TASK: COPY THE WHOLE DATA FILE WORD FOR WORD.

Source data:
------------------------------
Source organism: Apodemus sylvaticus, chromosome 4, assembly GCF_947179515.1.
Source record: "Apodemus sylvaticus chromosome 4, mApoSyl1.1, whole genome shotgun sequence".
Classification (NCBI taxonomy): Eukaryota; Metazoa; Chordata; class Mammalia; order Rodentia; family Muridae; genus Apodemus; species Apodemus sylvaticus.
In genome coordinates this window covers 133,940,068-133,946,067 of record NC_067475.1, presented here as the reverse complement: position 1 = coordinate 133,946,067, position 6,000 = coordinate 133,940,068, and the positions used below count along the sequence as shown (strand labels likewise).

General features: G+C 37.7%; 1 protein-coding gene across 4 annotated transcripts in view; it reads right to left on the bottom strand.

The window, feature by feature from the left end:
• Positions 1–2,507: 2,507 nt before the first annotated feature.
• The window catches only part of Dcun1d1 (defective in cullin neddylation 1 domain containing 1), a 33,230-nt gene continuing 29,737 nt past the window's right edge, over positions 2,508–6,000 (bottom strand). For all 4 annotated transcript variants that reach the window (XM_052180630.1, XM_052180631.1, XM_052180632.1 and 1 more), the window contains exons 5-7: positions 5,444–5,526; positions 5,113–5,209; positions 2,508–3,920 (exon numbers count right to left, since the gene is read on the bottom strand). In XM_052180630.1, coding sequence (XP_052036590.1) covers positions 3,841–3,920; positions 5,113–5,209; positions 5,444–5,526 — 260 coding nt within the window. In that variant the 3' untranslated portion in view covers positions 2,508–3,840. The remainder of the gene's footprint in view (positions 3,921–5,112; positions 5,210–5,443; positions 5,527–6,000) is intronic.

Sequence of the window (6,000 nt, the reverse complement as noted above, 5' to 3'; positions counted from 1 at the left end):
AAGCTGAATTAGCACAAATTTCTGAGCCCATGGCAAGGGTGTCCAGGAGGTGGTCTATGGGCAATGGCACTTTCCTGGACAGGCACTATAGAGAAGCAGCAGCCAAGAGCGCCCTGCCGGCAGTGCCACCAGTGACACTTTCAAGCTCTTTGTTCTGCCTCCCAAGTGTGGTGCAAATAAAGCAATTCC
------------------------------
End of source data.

Source organism: Apodemus sylvaticus, chromosome 4, assembly GCF_947179515.1.
Source record: "Apodemus sylvaticus chromosome 4, mApoSyl1.1, whole genome shotgun sequence".
Classification (NCBI taxonomy): Eukaryota; Metazoa; Chordata; class Mammalia; order Rodentia; family Muridae; genus Apodemus; species Apodemus sylvaticus.
In genome coordinates this window covers 133,940,068-133,946,067 of record NC_067475.1, presented here as the reverse complement: position 1 = coordinate 133,946,067, position 6,000 = coordinate 133,940,068, and the positions used below count along the sequence as shown (strand labels likewise).

General features: G+C 37.7%; 1 protein-coding gene across 4 annotated transcripts in view; it reads right to left on the bottom strand.

The window, feature by feature from the left end:
• Positions 1–2,507: 2,507 nt before the first annotated feature.
• The window catches only part of Dcun1d1 (defective in cullin neddylation 1 domain containing 1), a 33,230-nt gene continuing 29,737 nt past the window's right edge, over positions 2,508–6,000 (bottom strand). For all 4 annotated transcript variants that reach the window (XM_052180630.1, XM_052180631.1, XM_052180632.1 and 1 more), the window contains exons 5-7: positions 5,444–5,526; positions 5,113–5,209; positions 2,508–3,920 (exon numbers count right to left, since the gene is read on the bottom strand). In XM_052180630.1, coding sequence (XP_052036590.1) covers positions 3,841–3,920; positions 5,113–5,209; positions 5,444–5,526 — 260 coding nt within the window. In that variant the 3' untranslated portion in view covers positions 2,508–3,840. The remainder of the gene's footprint in view (positions 3,921–5,112; positions 5,210–5,443; positions 5,527–6,000) is intronic.

Sequence of the window (6,000 nt, the reverse complement as noted above, 5' to 3'; positions counted from 1 at the left end):
AAGCTGAATTAGCACAAATTTCTGAGCCCATGGCAAGGGTGTCCAGGAGGTGGTCTATGGGCAATGGCACTTTCCTGGACAGGCACTATAGAGAAGCAGCAGCCAAGAGCGCCCTGCCGGCAGTGCCACCAGTGACACTTTCAAGCTCTTTGTTCTGCCTCCCAAGTGTGGTGCAAATAAAGCAATTCC